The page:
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Derrick Feinman wrote:

Sirs,

  • What does Luke 9:49 mean in the context of Apostolic Succession?

49 "Master, said John, we saw someone driving out demons in your name and we tried to stop him, because he is not one of us."

Luke 9:49

Derrick Feinman

  { What does Luke 9:49 mean in the context of Apostolic Succession? }

Mike replied:

Hi, Derrick —

Thanks for the question.

I see no relationship between the Scripture passage you quoted:

49 "Master, said John, we saw someone driving out demons in your name and we tried to stop him, because he is not one of us."

Luke 9:49

and Apostolic Succession.

There are many people who have been baptized into the Body of Christ who do wonderful works, yet they still lack that fullness of faith and leadership, via Apostolic Succession, only the Catholic Church can provide.

Nevertheless we celebrate the good works they do in spreading the Gospel of Jesus Christ to those who have never heard about Our Blessed Lord.

I hope this helps,

Mike

John replied:

Derrick —

Mike is absolutely correct here. I'd just like to add a couple points about Apostolic Succession.

With Apostolic Succession comes:

  1. the Church's Teaching authority and
  2. the authority and power to administer the Sacraments.

The fullness of Apostolic Succession only exists in the Catholic Church.

Other Churches such as:

  • the Orthodox Church
  • certain ancient Churches from the East, and
  • some other schismatic Western Churches have partial Apostolic Succession (for lack of a better term). By that I mean they have a valid [priesthood/Episcopate] and therefore valid sacraments but they don't have the same Teaching Authority because they aren't in full communion with Bishop of Rome, the Successor of Peter.

But let me address the spiritual authority of the ordinary Christian. All Christians have authority to share the Gospel of Jesus Christ. They can also baptize if a priest or deacon is not available. Actually anyone, even an atheist, can baptize so long as the formula is correct and they intend to perform a Christian baptism. A baptism is actually a type of exorcism. I'm not saying an unbaptized person or infant is possessed by a demon but baptism is a rejection of Satan so it is a type of exorcism.

Beyond that Jesus told the Apostles in Mark 16:17-18:

"These signs shall follow them that believe...."

Among those signs was the casting out of demons. Notice he didn't say these signs shallow follow only validly ordained bishops, priests, and deacons so spiritual warfare can be conducted in the name of Jesus because each believer is a priest by his baptism. Normally casting out demons or exorcisms should be performed by exorcists but that's not always the case.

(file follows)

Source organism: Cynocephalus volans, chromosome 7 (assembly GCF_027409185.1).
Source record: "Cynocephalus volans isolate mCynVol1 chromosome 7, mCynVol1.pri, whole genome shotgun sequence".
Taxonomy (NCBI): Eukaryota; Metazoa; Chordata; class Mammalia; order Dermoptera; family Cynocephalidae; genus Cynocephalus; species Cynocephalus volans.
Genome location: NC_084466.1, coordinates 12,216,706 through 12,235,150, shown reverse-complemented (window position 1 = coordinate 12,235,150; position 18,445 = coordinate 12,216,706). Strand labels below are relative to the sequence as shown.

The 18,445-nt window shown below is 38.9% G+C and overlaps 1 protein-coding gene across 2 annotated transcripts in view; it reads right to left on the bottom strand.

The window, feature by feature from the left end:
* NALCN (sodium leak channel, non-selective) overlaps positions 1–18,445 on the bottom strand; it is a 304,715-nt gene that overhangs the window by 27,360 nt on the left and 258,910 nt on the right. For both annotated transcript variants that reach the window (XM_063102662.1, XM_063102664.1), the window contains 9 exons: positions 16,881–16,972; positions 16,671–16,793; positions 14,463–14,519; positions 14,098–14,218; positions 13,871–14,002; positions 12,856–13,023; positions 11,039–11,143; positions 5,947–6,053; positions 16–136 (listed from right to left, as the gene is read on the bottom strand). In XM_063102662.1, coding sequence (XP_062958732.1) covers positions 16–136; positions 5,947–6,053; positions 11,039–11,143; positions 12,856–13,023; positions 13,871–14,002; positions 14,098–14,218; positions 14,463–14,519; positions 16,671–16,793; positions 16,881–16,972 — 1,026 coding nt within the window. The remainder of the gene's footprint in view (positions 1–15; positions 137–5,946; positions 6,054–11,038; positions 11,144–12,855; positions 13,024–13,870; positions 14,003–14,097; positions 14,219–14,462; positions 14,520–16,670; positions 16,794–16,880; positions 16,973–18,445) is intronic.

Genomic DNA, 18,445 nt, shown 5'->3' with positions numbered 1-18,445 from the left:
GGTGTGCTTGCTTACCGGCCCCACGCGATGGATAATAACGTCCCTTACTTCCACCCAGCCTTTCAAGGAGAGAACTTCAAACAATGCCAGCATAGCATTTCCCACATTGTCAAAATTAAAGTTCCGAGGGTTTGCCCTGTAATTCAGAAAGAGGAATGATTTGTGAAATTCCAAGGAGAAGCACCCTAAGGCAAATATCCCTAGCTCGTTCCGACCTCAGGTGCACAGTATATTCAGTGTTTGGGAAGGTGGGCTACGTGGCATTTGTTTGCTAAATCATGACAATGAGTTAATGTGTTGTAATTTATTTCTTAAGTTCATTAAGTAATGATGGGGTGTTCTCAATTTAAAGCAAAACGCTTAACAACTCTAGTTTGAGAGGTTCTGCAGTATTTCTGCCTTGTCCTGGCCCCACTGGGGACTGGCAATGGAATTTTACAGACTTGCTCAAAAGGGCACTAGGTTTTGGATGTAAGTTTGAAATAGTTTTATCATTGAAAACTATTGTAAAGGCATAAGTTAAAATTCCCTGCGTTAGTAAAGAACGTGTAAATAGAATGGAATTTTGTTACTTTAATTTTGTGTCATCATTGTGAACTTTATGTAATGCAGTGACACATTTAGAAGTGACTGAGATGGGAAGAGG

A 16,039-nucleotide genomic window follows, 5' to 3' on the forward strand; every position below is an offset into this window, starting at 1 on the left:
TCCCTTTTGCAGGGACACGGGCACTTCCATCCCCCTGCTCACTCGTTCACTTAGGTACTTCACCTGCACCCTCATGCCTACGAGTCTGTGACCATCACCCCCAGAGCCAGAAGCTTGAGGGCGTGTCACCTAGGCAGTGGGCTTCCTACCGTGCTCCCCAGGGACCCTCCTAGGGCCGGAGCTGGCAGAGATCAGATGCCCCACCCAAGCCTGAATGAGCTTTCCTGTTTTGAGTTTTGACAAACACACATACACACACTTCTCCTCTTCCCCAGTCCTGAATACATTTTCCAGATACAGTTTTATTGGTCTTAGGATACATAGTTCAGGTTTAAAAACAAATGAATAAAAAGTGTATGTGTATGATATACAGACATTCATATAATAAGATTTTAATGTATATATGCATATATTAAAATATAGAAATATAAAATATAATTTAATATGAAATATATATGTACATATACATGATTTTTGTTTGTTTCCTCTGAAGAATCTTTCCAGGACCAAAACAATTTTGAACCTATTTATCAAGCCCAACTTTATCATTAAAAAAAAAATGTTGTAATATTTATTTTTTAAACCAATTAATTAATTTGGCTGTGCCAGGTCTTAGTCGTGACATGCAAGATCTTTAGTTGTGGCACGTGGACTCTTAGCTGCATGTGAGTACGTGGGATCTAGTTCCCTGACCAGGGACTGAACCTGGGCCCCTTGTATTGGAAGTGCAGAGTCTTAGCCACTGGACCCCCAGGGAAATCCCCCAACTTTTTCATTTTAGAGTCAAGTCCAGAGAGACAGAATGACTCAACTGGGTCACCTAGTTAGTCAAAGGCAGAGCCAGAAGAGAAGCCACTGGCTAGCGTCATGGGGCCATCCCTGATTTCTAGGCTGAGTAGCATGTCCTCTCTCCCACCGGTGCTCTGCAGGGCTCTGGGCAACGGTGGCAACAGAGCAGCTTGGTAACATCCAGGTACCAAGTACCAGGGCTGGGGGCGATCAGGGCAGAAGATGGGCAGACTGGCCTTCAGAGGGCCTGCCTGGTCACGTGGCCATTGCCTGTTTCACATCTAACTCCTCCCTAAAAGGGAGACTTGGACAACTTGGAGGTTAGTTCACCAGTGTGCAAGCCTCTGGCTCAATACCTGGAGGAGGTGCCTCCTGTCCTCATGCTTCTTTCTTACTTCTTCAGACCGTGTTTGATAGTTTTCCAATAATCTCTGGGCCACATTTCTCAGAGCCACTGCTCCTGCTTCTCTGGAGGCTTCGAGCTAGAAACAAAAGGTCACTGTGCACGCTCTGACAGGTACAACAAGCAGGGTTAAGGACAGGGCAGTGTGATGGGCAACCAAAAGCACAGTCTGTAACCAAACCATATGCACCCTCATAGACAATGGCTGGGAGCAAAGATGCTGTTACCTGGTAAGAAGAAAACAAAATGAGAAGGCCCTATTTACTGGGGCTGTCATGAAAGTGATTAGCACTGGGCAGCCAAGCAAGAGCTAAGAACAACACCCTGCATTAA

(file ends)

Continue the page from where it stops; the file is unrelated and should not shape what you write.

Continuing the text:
As for the particulars of Luke 9:49, we have no evidence that those John mentions were casting out demons, were ordained, or given the mission to do so by Christ. In fact, the text seems to indicate that they weren't. Although they were believers, the Church at that time had not actually been born. That didn't happen until the day of Pentecost. While this person or these people weren't direct disciples or Apostles of our Lord, they were still believers and part what we can loosely call the one Church. There was only one Church. There really is no evidence that they were a different sect. They may have heard the Gospel from Our Lord directly, after all the Lord preached to huge multitudes yet not everyone followed Jesus around. Not everyone would have been personally known to the Apostles or they might have heard the Gospel from an neighbor, family member, or one of the 72 disciples that the Lord sent out to preach. So the comparison to non-Catholic Christians, which some try to make in this text, sort of breaks down.

While the general principle that the Lord sets forth Those aren't against us, are for us is applicable, we have to be careful not to conclude that these people somehow were part of a different church, sect, or denomination. These folks were more than likely all Jews who had come to believe in Jesus. That's what the early Church consisted of for years, if not decades. The Church was actually considered a Jewish sect probably up until 70 A.D. and that's even after non-Jews were admitted but again, we have differentiate between:

  • the specific Teaching authority given to original Apostles, that was handed down to their successors
  • with the authority we all have as Christians by our Baptism in Christ.

John

Derrick replied:

Thank you all very much for this very well reasoned response.

Derrick

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